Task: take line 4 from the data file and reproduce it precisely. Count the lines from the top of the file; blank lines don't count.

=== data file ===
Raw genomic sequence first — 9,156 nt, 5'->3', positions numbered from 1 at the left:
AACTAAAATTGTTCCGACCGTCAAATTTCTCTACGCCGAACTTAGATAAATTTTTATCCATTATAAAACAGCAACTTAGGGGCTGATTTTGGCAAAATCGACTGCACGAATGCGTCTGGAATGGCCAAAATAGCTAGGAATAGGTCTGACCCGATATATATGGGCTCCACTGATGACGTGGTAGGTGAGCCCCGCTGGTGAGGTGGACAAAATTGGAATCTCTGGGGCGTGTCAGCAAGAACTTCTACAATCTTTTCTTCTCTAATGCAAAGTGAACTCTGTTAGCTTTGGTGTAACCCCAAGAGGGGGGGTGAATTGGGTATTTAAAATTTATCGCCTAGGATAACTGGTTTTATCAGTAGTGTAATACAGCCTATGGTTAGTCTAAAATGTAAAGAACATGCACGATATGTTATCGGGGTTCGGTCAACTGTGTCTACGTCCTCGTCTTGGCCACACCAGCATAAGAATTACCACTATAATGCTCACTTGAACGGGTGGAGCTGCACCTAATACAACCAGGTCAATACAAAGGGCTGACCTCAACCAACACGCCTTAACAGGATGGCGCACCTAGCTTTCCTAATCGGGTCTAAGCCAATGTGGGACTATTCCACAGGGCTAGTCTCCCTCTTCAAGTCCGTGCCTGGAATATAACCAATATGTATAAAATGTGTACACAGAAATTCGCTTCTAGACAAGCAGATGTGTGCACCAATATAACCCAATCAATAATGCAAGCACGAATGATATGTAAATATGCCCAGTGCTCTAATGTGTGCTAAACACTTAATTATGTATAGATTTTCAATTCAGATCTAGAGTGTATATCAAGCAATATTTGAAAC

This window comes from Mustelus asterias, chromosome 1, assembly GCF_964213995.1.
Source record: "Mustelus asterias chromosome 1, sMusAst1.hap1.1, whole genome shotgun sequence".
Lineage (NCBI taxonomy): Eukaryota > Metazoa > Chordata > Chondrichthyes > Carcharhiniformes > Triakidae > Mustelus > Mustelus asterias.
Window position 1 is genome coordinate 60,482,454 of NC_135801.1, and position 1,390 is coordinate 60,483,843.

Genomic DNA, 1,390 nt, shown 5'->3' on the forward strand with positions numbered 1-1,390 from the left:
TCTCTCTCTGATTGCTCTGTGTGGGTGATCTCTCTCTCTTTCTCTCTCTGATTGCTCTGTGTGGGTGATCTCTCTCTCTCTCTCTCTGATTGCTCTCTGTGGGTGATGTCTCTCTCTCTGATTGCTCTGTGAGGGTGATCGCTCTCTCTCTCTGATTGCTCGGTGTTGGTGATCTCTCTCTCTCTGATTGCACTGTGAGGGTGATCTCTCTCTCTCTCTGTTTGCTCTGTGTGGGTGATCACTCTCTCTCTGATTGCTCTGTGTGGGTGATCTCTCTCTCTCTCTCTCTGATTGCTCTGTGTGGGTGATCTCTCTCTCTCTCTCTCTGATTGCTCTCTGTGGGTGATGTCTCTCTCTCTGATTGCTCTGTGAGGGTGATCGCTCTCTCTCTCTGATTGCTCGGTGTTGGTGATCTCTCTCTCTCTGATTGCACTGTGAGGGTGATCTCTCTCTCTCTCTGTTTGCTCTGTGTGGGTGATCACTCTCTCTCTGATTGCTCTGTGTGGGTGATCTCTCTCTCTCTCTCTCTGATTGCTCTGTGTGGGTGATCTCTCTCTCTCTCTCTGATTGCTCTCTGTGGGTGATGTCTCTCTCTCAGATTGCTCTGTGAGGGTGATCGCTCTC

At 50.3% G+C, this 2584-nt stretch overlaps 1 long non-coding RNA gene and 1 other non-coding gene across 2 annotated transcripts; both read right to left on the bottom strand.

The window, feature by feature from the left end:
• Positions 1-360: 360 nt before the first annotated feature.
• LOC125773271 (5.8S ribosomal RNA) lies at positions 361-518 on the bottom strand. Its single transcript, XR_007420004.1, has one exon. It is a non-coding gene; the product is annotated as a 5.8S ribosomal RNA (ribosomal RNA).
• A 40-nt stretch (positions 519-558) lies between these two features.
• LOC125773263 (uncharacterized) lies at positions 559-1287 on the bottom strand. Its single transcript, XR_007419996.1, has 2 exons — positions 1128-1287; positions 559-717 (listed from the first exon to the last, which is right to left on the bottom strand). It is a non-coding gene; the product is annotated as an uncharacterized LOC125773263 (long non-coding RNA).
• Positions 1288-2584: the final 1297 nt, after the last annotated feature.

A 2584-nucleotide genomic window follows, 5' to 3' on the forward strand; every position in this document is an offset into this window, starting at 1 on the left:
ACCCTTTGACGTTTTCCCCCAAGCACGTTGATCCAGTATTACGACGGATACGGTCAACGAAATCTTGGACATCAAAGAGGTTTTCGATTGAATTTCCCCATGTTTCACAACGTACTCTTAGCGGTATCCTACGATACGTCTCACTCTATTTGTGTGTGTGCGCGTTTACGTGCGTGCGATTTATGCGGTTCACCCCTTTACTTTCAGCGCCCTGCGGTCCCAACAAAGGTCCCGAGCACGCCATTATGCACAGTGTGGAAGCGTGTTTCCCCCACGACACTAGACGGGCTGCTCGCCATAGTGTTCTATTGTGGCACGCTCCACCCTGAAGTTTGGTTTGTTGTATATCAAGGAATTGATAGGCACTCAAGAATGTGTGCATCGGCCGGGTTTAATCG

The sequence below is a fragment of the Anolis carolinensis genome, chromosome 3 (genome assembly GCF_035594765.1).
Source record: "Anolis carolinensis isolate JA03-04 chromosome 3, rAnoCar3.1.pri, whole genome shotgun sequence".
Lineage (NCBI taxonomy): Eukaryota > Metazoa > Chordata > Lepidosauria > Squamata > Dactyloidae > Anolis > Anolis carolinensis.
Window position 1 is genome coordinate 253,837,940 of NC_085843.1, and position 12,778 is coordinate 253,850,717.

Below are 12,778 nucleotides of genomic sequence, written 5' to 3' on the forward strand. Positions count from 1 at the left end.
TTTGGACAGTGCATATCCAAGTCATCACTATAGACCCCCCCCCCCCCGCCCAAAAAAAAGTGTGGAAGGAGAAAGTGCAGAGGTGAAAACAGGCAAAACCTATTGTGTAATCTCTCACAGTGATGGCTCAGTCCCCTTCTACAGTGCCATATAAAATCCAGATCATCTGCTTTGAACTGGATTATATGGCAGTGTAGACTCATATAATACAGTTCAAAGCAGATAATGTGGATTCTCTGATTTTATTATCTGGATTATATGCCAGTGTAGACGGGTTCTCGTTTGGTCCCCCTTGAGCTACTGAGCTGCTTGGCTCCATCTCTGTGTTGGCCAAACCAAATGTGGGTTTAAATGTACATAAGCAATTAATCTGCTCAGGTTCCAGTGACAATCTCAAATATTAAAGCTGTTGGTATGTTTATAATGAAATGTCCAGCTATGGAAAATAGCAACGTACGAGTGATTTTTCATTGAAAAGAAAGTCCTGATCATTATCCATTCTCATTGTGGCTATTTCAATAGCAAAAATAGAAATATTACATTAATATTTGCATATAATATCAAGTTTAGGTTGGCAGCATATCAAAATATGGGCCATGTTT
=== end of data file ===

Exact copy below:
Source record: "Mustelus asterias chromosome 1, sMusAst1.hap1.1, whole genome shotgun sequence".